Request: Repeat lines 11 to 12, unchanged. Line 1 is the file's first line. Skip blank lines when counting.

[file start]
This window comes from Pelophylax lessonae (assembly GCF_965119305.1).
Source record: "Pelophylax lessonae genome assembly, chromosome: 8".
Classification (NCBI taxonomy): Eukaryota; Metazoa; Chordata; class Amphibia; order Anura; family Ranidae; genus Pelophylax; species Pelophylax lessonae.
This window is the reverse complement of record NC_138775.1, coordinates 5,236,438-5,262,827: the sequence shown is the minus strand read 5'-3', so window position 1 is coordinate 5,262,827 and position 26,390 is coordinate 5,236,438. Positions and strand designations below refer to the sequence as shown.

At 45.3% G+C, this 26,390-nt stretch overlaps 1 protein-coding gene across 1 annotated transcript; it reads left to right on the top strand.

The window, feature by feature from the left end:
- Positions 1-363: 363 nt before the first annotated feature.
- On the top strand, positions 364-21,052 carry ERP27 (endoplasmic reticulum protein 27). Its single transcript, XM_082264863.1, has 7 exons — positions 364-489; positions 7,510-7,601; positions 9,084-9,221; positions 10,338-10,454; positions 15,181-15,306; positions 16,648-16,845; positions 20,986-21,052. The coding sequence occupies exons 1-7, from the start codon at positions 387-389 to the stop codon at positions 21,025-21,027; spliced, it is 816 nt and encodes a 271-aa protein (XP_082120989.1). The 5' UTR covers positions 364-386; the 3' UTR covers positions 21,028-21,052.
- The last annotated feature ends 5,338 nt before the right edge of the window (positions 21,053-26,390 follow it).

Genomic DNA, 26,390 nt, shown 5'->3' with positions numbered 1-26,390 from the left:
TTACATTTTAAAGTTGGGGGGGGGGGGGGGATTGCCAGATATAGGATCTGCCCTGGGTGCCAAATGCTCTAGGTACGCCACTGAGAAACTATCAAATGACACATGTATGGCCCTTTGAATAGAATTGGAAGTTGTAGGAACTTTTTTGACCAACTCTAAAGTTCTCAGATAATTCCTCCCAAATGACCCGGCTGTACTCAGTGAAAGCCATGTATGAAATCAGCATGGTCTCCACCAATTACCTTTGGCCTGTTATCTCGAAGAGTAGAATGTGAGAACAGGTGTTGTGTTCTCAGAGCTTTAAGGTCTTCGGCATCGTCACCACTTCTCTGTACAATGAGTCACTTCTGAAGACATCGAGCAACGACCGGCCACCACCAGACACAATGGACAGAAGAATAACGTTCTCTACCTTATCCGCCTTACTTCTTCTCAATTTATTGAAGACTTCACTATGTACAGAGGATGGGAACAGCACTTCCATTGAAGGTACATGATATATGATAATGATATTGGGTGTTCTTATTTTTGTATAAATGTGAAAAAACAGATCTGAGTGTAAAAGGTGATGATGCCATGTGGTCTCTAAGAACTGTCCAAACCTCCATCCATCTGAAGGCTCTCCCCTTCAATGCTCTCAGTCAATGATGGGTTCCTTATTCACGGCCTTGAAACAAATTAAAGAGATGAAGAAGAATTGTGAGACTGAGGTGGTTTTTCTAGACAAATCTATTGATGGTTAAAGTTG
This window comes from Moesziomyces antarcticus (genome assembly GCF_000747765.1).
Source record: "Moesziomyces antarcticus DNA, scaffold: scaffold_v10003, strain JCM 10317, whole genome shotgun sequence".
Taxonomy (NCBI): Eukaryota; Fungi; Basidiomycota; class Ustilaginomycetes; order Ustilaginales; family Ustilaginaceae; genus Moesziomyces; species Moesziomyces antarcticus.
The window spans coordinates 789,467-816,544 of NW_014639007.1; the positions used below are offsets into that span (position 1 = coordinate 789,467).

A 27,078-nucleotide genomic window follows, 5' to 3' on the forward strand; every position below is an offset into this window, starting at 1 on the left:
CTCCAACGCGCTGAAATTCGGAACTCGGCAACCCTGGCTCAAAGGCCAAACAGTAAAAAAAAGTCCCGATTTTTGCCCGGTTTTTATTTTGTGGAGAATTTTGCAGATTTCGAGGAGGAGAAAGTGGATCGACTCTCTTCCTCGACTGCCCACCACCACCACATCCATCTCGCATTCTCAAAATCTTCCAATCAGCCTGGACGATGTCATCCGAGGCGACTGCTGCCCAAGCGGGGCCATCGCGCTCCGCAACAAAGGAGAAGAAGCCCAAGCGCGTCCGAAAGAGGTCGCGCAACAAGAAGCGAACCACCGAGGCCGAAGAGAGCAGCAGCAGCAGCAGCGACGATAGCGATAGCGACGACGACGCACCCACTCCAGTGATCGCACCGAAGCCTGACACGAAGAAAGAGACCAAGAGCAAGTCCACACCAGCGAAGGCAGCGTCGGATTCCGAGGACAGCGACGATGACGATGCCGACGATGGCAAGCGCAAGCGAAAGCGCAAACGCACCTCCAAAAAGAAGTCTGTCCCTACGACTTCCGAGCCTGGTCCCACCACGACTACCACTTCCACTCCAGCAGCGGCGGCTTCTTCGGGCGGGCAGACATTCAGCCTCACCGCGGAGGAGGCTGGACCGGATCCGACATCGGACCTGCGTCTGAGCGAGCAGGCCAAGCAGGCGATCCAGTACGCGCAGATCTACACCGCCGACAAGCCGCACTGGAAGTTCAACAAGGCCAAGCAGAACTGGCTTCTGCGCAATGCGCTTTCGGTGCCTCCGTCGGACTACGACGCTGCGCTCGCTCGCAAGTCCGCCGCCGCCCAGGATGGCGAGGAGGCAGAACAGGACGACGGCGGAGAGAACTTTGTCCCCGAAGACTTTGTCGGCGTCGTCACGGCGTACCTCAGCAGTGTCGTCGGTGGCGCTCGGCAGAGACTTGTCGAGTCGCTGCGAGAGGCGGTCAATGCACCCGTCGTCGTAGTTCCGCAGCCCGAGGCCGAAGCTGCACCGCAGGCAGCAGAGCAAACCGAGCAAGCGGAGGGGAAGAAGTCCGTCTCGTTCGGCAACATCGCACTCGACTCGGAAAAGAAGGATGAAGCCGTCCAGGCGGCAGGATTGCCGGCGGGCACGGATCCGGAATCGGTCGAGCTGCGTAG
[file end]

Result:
TTACATTTTAAAGTTGGGGGGGGGGGGGGGATTGCCAGATATAGGATCTGCCCTGGGTGCCAAATGCTCTAGGTACGCCACTGAGAAACTATCAAATGACACATGTATGGCCCTTTGAATAGAATTGGAAGTTGTAGGAACTTTTTTGACCAACTCTAAAGTTCTCAGATAATTCCTCCCAAATGACCCGGCTGTACTCAGTGAAAGCCATGTATGAAATCAGCATGGTCTCCACCAATTACCTTTGGCCTGTTATCTCGAAGAGTAGAATGTGAGAACAGGTGTTGTGTTCTCAGAGCTTTAAGGTCTTCGGCATCGTCACCACTTCTCTGTACAATGAGTCACTTCTGAAGACATCGAGCAACGACCGGCCACCACCAGACACAATGGACAGAAGAATAACGTTCTCTACCTTATCCGCCTTACTTCTTCTCAATTTATTGAAGACTTCACTATGTACAGAGGATGGGAACAGCACTTCCATTGAAGGTACATGATATATGATAATGATATTGGGTGTTCTTATTTTTGTATAAATGTGAAAAAACAGATCTGAGTGTAAAAGGTGATGATGCCATGTGGTCTCTAAGAACTGTCCAAACCTCCATCCATCTGAAGGCTCTCCCCTTCAATGCTCTCAGTCAATGATGGGTTCCTTATTCACGGCCTTGAAACAAATTAAAGAGATGAAGAAGAATTGTGAGACTGAGGTGGTTTTTCTAGACAAATCTATTGATGGTTAAAGTTG
This window comes from Moesziomyces antarcticus (genome assembly GCF_000747765.1).